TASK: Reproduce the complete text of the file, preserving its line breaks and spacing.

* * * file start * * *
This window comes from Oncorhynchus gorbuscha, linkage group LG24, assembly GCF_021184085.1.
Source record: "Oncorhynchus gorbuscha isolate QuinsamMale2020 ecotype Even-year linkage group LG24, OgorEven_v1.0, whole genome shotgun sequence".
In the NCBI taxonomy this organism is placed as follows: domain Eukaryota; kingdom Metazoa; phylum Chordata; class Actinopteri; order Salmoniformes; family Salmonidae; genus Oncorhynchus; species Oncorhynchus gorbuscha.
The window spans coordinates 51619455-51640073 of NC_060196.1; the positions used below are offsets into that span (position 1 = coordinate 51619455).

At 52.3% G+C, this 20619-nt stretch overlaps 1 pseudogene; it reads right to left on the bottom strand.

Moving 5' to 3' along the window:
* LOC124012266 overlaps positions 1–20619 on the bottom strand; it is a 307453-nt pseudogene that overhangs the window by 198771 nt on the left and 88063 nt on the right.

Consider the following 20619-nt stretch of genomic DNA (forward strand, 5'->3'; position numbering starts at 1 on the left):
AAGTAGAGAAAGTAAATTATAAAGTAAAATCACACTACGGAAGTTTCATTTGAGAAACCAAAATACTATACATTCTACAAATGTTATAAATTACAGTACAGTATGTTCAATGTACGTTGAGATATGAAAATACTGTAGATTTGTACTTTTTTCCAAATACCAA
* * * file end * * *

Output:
This window comes from Oncorhynchus gorbuscha, linkage group LG24, assembly GCF_021184085.1.
Source record: "Oncorhynchus gorbuscha isolate QuinsamMale2020 ecotype Even-year linkage group LG24, OgorEven_v1.0, whole genome shotgun sequence".
In the NCBI taxonomy this organism is placed as follows: domain Eukaryota; kingdom Metazoa; phylum Chordata; class Actinopteri; order Salmoniformes; family Salmonidae; genus Oncorhynchus; species Oncorhynchus gorbuscha.
The window spans coordinates 51619455-51640073 of NC_060196.1; the positions used below are offsets into that span (position 1 = coordinate 51619455).

At 52.3% G+C, this 20619-nt stretch overlaps 1 pseudogene; it reads right to left on the bottom strand.

Moving 5' to 3' along the window:
* LOC124012266 overlaps positions 1–20619 on the bottom strand; it is a 307453-nt pseudogene that overhangs the window by 198771 nt on the left and 88063 nt on the right.

Consider the following 20619-nt stretch of genomic DNA (forward strand, 5'->3'; position numbering starts at 1 on the left):
AAGTAGAGAAAGTAAATTATAAAGTAAAATCACACTACGGAAGTTTCATTTGAGAAACCAAAATACTATACATTCTACAAATGTTATAAATTACAGTACAGTATGTTCAATGTACGTTGAGATATGAAAATACTGTAGATTTGTACTTTTTTCCAAATACCAA